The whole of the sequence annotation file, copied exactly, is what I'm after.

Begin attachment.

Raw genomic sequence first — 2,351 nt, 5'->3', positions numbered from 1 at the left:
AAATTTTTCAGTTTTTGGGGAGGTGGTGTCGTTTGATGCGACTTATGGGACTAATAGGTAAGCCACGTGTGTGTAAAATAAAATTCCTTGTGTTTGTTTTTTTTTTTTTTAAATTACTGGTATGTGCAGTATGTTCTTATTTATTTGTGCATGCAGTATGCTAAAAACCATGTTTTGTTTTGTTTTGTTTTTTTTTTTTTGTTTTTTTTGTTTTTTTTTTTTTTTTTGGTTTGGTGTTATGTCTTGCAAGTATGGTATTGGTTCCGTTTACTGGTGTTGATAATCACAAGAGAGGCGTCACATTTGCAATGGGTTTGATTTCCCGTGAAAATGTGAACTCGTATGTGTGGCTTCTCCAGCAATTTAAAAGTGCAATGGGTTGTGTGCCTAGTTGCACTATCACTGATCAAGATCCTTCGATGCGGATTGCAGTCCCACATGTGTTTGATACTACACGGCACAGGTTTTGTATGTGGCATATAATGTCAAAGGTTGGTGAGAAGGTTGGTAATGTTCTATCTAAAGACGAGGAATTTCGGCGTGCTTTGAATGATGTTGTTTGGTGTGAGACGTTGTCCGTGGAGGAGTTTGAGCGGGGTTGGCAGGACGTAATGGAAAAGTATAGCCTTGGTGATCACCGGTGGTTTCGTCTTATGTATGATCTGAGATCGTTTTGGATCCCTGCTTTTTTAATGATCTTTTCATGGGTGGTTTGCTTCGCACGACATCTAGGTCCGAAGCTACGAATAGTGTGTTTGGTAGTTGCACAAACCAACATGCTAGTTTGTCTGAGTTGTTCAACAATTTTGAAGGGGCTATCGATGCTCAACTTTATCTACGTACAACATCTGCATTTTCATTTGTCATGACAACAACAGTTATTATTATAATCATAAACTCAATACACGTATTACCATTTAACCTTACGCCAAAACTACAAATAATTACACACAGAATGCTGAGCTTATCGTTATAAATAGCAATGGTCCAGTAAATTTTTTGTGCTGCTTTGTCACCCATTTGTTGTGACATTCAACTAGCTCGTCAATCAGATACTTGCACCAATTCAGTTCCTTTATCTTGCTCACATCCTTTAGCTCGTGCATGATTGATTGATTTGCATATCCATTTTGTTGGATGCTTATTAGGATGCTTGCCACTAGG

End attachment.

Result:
Raw genomic sequence first — 2,351 nt, 5'->3', positions numbered from 1 at the left:
AAATTTTTCAGTTTTTGGGGAGGTGGTGTCGTTTGATGCGACTTATGGGACTAATAGGTAAGCCACGTGTGTGTAAAATAAAATTCCTTGTGTTTGTTTTTTTTTTTTTTAAATTACTGGTATGTGCAGTATGTTCTTATTTATTTGTGCATGCAGTATGCTAAAAACCATGTTTTGTTTTGTTTTGTTTTTTTTTTTTTGTTTTTTTTGTTTTTTTTTTTTTTTTTGGTTTGGTGTTATGTCTTGCAAGTATGGTATTGGTTCCGTTTACTGGTGTTGATAATCACAAGAGAGGCGTCACATTTGCAATGGGTTTGATTTCCCGTGAAAATGTGAACTCGTATGTGTGGCTTCTCCAGCAATTTAAAAGTGCAATGGGTTGTGTGCCTAGTTGCACTATCACTGATCAAGATCCTTCGATGCGGATTGCAGTCCCACATGTGTTTGATACTACACGGCACAGGTTTTGTATGTGGCATATAATGTCAAAGGTTGGTGAGAAGGTTGGTAATGTTCTATCTAAAGACGAGGAATTTCGGCGTGCTTTGAATGATGTTGTTTGGTGTGAGACGTTGTCCGTGGAGGAGTTTGAGCGGGGTTGGCAGGACGTAATGGAAAAGTATAGCCTTGGTGATCACCGGTGGTTTCGTCTTATGTATGATCTGAGATCGTTTTGGATCCCTGCTTTTTTAATGATCTTTTCATGGGTGGTTTGCTTCGCACGACATCTAGGTCCGAAGCTACGAATAGTGTGTTTGGTAGTTGCACAAACCAACATGCTAGTTTGTCTGAGTTGTTCAACAATTTTGAAGGGGCTATCGATGCTCAACTTTATCTACGTACAACATCTGCATTTTCATTTGTCATGACAACAACAGTTATTATTATAATCATAAACTCAATACACGTATTACCATTTAACCTTACGCCAAAACTACAAATAATTACACACAGAATGCTGAGCTTATCGTTATAAATAGCAATGGTCCAGTAAATTTTTTGTGCTGCTTTGTCACCCATTTGTTGTGACATTCAACTAGCTCGTCAATCAGATACTTGCACCAATTCAGTTCCTTTATCTTGCTCACATCCTTTAGCTCGTGCATGATTGATTGATTTGCATATCCATTTTGTTGGATGCTTATTAGGATGCTTGCCACTAGG